Greetings, readers (or reader.)
Having just returned from my annual visit to my hometown in India, I thought of writing a brief article on how much it has changed and why I feel an attachment to it (or something to this effect.)
The busy Chennai International Airport, one of the most crowded in India
The moment I set foot out of Chennai International Airport and onto Indian soil is the moment my whole body becomes instantly bathed in a heat strong enough to have the first layer of skin cells on my face instantly scalded off. Not exactly a pretty picture, but I speak only the truth.
I begin to fight a losing battle with winged vermin as my arms and legs are attacked by numerous mosquitoes whilst I struggle with my luggage and dodge others who are in a similar predicament; I silently hope I don’t roll over some poor fellow’s hallux.
At last, my prayers are answered when I spot a placard that reads ‘DIMPLE’, held up by my grandmother’s faithful and incredibly sweet driver, and I gladly hand over my bags to him as he leads me to the comfort of the silver-coloured, air-conditioned Suzuki Swift.
As he drives on towards my grandmother’s apartment, I glance out of the window and see looming cranes and jagged half-constructed skyscrapers and towering concrete structures in every direction as a bolt of lightning lights up the sky to the brightness of a tropical noon.
I secretly hoped Chennai would never become just another dull benediction of enterprise and unfulfilled ambition.
But after my initial doubts are over, I realise I am witnessing something characteristic of the developing world; the evolving of an old town into an urban megalopolis or ‘The Big Idli’* as I so affectionately call Chennai.
Because there’s no doubt that the capital of Tamil Nadu (formerly known as Madras to nostalgic parents and grandparents) is quickly developing into a fast-paced cosmopolitan hub, with the many growing establishments of up-scale shopping malls, modern cinema centres, large housing estates in many well-known districts such as Kotturpuram and Adyar as well as its thriving business landscape which will no doubt bring exciting new job prospects to its ever-increasing population.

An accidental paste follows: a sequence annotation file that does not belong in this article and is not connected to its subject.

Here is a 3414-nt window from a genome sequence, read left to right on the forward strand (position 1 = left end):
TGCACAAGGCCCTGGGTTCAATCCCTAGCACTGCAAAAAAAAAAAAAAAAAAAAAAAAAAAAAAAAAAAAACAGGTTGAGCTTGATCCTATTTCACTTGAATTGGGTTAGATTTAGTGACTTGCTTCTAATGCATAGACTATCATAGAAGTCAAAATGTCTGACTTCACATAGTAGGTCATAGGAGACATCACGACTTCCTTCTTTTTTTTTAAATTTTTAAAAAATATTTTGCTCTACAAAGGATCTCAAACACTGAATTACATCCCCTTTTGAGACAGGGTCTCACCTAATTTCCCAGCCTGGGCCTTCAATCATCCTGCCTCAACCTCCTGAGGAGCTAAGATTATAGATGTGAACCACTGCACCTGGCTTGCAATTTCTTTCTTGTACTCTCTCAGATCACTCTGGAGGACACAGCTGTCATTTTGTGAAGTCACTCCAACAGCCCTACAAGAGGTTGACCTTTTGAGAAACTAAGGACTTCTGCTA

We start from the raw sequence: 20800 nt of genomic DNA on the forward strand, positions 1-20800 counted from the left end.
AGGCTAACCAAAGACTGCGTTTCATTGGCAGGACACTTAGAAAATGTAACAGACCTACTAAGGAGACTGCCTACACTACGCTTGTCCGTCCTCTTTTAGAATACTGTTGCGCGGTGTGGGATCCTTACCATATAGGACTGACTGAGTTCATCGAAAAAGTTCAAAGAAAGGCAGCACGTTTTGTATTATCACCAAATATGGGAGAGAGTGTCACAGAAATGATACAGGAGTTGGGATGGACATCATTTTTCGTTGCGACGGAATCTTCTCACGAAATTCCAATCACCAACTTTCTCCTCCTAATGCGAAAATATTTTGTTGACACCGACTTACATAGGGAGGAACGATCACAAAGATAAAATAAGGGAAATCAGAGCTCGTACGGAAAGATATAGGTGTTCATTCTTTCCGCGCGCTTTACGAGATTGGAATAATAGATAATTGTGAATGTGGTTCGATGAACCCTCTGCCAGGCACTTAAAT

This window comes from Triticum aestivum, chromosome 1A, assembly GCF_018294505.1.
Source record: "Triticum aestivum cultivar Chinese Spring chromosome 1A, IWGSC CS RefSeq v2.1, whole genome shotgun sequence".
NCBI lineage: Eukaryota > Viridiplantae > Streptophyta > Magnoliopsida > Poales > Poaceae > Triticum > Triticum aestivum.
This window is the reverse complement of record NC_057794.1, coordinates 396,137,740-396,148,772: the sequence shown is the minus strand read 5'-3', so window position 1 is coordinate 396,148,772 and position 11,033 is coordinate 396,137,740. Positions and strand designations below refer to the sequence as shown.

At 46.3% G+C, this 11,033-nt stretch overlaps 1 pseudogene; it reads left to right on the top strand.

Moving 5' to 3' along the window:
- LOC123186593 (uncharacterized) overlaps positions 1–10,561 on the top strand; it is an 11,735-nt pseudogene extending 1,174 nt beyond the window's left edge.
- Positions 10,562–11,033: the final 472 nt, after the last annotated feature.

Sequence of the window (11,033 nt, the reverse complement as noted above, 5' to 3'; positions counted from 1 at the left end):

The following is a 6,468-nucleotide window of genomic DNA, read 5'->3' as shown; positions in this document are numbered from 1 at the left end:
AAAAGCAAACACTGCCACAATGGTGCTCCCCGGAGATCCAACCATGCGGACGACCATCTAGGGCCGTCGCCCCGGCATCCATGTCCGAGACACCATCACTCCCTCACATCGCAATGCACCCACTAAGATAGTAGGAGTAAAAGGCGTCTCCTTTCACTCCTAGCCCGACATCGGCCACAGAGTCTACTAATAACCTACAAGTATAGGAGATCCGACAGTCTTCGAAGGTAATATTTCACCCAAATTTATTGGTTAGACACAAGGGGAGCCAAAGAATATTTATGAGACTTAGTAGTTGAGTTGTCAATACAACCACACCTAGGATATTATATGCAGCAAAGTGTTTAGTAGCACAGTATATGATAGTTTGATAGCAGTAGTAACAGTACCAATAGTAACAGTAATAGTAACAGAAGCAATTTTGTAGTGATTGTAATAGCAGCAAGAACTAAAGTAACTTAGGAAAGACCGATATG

Chennai is becoming well-worthy of rivalling other Indian cities such as Mumbai and Delhi and according to statistics, in 2007, around 650,000 tourists from all over the world including places such as the United States, the UK, Malaysia, Singapore and Sri Lanka, flocked to the capital in search of somewhere both historically and culturally saturated; and surely, would not have been disappointed.
The unique quality of Chennai is that it manages to retain its traditional roots by continuing to proudly embrace its iconic landmarks and historic buildings, all of which offer interesting locations to visitors.
Marina Beach, a popular beach along the Bay of Bengal and a hotspot for tourists and Chennaiites alike, adorns a set of stone statues along the roadside area, with most being of national or local legends like Mahatma Gandhi and Thiruvalluvar, whilst other statues having symbolic significance such as the Triumph of Labour Statue.
A quiet scene at Marina Beach
Although not many know, Chennai’s true heart lies in its significant role in the arts, being a key centre for Carnatic Music and Bharatnatyam, a classical form of dance. It hosts the annual Madras Music Season, a large cultural function and a jewel in Chennai’s crown, and includes performances by hundreds of world-renowned artists.
Chennai also boasts Kollywood as an addition to its urban accomplishments. Otherwise known as the Tamil film industry, Kollywood is one of the largest film industries in India, just behind Bollywood.
Chennai’s transformation into a booming metropolis comes as no surprise to many.
Between eating doughnuts in Besant Nagar and eagerly shopping in Express Avenue, I can proudly declare that the images I have of Chennai have been splashed onto my soul in glorious Technicolor.
It is a city filled with a constant energy and flux, beginning to overflow with vibrancy and the hunger to strive, which stems from its determination to join Mumbai, London, Paris, New York on the pedestal and become one of the great cities of the globe.
*For those who are curious, idli is a savoury cake, which is part of the South Indian staple breakfast, alongside sambar, a vegetable chowder based on a broth made with tamarind and toor dal, and vada, a ‘savoury fritter-type’ snack, all served on a banana leaf.